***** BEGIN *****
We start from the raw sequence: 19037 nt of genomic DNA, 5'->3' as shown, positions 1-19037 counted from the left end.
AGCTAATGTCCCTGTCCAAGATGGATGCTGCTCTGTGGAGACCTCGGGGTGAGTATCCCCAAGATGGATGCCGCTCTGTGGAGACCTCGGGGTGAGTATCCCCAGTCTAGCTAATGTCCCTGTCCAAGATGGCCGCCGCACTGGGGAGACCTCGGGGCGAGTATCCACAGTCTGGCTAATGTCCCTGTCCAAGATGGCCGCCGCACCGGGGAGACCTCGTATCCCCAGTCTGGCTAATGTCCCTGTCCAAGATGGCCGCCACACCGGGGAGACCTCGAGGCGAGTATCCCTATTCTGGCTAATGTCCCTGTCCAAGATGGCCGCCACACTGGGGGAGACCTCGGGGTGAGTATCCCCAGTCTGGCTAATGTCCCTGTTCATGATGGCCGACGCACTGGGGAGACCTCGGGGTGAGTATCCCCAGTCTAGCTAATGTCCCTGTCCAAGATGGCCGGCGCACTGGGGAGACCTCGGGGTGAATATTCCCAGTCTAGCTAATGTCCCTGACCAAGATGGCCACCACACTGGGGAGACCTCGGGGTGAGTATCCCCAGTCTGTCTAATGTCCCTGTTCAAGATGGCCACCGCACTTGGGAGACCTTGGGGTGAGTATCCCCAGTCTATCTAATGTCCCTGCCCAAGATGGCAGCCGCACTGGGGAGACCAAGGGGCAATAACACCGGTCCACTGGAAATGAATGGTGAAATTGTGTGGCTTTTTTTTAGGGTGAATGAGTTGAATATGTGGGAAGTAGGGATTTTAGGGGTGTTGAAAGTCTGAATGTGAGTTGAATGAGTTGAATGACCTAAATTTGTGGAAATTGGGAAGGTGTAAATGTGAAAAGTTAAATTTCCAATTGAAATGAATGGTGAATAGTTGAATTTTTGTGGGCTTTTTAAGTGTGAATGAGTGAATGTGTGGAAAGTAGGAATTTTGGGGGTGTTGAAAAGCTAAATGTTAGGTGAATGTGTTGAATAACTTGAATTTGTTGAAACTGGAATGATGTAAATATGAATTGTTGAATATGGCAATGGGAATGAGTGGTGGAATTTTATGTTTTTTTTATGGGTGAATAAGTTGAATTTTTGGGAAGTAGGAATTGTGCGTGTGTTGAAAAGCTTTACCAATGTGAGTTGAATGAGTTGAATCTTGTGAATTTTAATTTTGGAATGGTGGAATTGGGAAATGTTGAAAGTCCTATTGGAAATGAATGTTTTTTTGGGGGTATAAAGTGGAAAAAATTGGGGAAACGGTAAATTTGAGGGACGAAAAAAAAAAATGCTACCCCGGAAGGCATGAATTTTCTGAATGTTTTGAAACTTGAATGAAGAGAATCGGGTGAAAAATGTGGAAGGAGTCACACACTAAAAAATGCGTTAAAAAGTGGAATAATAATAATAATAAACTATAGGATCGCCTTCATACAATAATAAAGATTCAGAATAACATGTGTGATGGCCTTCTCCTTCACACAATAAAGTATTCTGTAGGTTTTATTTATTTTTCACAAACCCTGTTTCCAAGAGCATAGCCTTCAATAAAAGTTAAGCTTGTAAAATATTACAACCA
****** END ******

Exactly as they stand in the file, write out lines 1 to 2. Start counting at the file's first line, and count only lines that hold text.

We start from the raw sequence: 19037 nt of genomic DNA, 5'->3' as shown, positions 1-19037 counted from the left end.
AGCTAATGTCCCTGTCCAAGATGGATGCTGCTCTGTGGAGACCTCGGGGTGAGTATCCCCAAGATGGATGCCGCTCTGTGGAGACCTCGGGGTGAGTATCCCCAGTCTAGCTAATGTCCCTGTCCAAGATGGCCGCCGCACTGGGGAGACCTCGGGGCGAGTATCCACAGTCTGGCTAATGTCCCTGTCCAAGATGGCCGCCGCACCGGGGAGACCTCGTATCCCCAGTCTGGCTAATGTCCCTGTCCAAGATGGCCGCCACACCGGGGAGACCTCGAGGCGAGTATCCCTATTCTGGCTAATGTCCCTGTCCAAGATGGCCGCCACACTGGGGGAGACCTCGGGGTGAGTATCCCCAGTCTGGCTAATGTCCCTGTTCATGATGGCCGACGCACTGGGGAGACCTCGGGGTGAGTATCCCCAGTCTAGCTAATGTCCCTGTCCAAGATGGCCGGCGCACTGGGGAGACCTCGGGGTGAATATTCCCAGTCTAGCTAATGTCCCTGACCAAGATGGCCACCACACTGGGGAGACCTCGGGGTGAGTATCCCCAGTCTGTCTAATGTCCCTGTTCAAGATGGCCACCGCACTTGGGAGACCTTGGGGTGAGTATCCCCAGTCTATCTAATGTCCCTGCCCAAGATGGCAGCCGCACTGGGGAGACCAAGGGGCAATAACACCGGTCCACTGGAAATGAATGGTGAAATTGTGTGGCTTTTTTTTAGGGTGAATGAGTTGAATATGTGGGAAGTAGGGATTTTAGGGGTGTTGAAAGTCTGAATGTGAGTTGAATGAGTTGAATGACCTAAATTTGTGGAAATTGGGAAGGTGTAAATGTGAAAAGTTAAATTTCCAATTGAAATGAATGGTGAATAGTTGAATTTTTGTGGGCTTTTTAAGTGTGAATGAGTGAATGTGTGGAAAGTAGGAATTTTGGGGGTGTTGAAAAGCTAAATGTTAGGTGAATGTGTTGAATAACTTGAATTTGTTGAAACTGGAATGATGTAAATATGAATTGTTGAATATGGCAATGGGAATGAGTGGTGGAATTTTATGTTTTTTTTATGGGTGAATAAGTTGAATTTTTGGGAAGTAGGAATTGTGCGTGTGTTGAAAAGCTTTACCAATGTGAGTTGAATGAGTTGAATCTTGTGAATTTTAATTTTGGAATGGTGGAATTGGGAAATGTTGAAAGTCCTATTGGAAATGAATGTTTTTTTGGGGGTATAAAGTGGAAAAAATTGGGGAAACGGTAAATTTGAGGGACGAAAAAAAAAAATGCTACCCCGGAAGGCATGAATTTTCTGAATGTTTTGAAACTTGAATGAAGAGAATCGGGTGAAAAATGTGGAAGGAGTCACACACTAAAAAATGCGTTAAAAAGTGGAATAATAATAATAATAAACTATAGGATCGCCTTCATACAATAATAAAGATTCAGAATAACATGTGTGATGGCCTTCTCCTTCACACAATAAAGTATTCTGTAGGTTTTATTTATTTTTCACAAACCCTGTTTCCAAGAGCATAGCCTTCAATAAAAGTTAAGCTTGTAAAATATTACAACCA